Tuesday, March 1, 2011

Pruning revelations, preparations

What a lovely day! The robins were busily assuring me it was March.

Soil! I can now see most of the garden. The two kale plants that survived the insect onslaught last fall are trying valiantly to stand up after being squashed for two months; I'm sure they will succeed. The collards under the floating cover are also working hard to revive, having been similarly squashed. Floating cover doesn't provide protection from the weight of snow. More amazing, some lettuce seems to have survived under floating cover and snow!

Meanwhile, February slipped by without my usual chore of pruning being done at all. When I snipped some unruly peach branches two weeks ago, the juicy ground soon discouraged me. Before that there was too much snow to think of venturing to the fruit trees.

Knowing that I usually sow Sugar Ann peas the first week of March next to the house (and the cold frame), and enjoying the slight rise of the ground next to the house that causes more solid ground, I decided to prepare by pruning the grape vine next to the house. What a surprise! It grew last year unlike any other. I trimmed and trimmed; it took me several days of outside gardening. I finished that job today, and decided to take the yield to the wood compost heap. Slosh, slosh! I hope the lawn will forgive me and that I haven't ruined it. Anyway, I don't think I will go there again for a while.

So I deposited the rest of the grapevine branches (I had four loads!!) at the brink of the lawn in the back of the yard on the left, where they won't get in the way of my trips to the compost heap when I think I can venture there again. This motivated me to cut some of the peach tree that you may remember was getting in the way. This is a much bigger job than the grapevine.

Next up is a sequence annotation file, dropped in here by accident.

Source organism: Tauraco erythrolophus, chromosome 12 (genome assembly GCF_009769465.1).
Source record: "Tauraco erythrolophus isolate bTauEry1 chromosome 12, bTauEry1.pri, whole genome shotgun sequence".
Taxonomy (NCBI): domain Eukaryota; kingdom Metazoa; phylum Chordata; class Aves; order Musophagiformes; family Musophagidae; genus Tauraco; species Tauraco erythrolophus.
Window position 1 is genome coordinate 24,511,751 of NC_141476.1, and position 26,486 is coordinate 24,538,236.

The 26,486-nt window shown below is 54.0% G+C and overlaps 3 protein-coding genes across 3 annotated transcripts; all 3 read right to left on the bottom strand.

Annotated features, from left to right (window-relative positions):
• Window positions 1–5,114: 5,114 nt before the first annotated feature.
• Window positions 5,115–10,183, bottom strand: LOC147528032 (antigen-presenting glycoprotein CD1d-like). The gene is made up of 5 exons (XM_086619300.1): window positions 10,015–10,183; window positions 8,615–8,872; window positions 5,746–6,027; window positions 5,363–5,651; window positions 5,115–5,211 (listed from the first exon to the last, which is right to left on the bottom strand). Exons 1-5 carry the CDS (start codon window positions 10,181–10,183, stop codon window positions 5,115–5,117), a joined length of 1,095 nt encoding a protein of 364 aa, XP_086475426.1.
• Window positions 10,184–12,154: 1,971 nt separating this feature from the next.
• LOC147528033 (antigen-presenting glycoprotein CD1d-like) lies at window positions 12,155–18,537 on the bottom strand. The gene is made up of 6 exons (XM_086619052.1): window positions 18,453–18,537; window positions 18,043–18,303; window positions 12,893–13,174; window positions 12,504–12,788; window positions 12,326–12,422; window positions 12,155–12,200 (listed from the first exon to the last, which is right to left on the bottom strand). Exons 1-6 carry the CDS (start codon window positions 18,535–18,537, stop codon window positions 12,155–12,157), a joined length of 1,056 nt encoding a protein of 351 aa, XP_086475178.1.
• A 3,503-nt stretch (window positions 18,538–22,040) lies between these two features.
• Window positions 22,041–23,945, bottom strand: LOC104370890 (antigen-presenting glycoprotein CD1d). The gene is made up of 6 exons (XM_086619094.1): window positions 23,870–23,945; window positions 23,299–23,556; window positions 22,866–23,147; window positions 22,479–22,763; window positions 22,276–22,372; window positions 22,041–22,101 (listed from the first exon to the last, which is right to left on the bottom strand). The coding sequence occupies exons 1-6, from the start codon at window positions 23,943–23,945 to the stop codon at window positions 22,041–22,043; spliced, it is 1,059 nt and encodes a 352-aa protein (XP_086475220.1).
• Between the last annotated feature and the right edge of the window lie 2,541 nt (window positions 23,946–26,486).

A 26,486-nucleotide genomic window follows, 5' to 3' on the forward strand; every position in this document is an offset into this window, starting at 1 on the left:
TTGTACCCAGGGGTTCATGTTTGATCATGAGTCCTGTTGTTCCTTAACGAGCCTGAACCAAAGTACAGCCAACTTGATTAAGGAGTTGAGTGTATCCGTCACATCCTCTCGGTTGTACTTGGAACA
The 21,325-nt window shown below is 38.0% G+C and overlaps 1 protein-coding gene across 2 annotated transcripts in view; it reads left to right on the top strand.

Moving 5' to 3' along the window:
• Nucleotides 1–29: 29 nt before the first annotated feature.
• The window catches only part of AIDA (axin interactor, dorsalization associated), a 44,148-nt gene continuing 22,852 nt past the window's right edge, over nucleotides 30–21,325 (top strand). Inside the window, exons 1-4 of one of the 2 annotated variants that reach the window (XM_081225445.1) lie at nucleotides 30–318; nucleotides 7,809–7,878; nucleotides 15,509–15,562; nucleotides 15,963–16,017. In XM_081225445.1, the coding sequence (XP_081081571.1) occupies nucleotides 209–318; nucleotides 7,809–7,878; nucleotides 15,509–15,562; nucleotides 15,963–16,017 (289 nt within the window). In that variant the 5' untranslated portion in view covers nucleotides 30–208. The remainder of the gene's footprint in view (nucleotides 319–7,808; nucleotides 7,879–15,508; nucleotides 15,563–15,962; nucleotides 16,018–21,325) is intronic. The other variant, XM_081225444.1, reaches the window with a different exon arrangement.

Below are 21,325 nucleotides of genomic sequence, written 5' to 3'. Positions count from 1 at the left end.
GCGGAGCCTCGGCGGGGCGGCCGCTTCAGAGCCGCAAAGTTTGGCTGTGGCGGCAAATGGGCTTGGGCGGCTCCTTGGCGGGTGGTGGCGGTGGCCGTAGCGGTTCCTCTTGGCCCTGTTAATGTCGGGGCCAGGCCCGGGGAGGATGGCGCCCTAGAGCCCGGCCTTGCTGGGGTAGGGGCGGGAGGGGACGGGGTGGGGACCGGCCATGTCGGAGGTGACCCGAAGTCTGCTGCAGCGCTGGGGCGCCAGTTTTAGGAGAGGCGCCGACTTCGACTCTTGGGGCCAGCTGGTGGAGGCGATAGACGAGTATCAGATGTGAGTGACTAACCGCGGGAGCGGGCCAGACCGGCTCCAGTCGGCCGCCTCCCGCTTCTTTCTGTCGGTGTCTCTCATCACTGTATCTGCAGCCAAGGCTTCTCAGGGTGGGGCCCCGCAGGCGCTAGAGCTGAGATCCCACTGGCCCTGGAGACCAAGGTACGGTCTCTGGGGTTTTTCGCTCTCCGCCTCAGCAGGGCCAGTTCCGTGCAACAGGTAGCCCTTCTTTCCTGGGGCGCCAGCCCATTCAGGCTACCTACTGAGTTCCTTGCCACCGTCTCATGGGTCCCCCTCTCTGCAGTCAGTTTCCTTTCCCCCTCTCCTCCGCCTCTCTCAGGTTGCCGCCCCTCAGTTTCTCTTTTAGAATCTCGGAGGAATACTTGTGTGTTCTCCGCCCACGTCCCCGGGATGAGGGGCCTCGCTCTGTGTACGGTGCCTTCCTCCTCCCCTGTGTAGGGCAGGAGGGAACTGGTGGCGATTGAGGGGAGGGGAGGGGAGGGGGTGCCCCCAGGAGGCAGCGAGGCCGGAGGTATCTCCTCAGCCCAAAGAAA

For all the trees (and the kiwi vine) that I prune in February I also spray with dormant oil as I go. This keeps the baby bugs from emerging and causing trouble as adults. Last year I also sprayed the peach tree with copper oil, and I got more peaches than recent years. I could do better. I had hoped to spray both more thoroughly this year, but having lost a month on garden preparations may thwart that.

I started Green Goliath broccoli seeds ages ago, and the few seedlings are still less than an eighth of an inch high. My Bonanza Hybrid broccoli, started much later, is approaching two inches, so I thought I would throw the Green Goliath away. Then it occurred to me one of you might want free seedlings. Does anyone? They've done fine for me in other years, except for woodchuck effects recently.

Next week I'm going to get a haircut, and I'll ask them to save hair cuttings for me. They've been generous in the past, and it does keep away woodchucks. It looks awful, but just around the broccoli...

I wonder when the first deer might come. I want to put fresh Irish Spring soap around just before, which seems to keep them away.

Fedco said they would backorder both Sugar Ann (short) and Sugar Snap (higher, later, and sweeter) peas, and the accompanying explanation didn't sound reassuring to me. So finally Thursday I ordered them from Johnny Seeds. Yesterday they both came. ("Oh, ye, of little faith!") So I have twice as many pea seeds as I need in fresh new packets. What should I do with them?

I may sow my first Sugar Ann seeds tomorrow. And maybe I'll also sow some lettuce seeds outside. What exciting thoughts!


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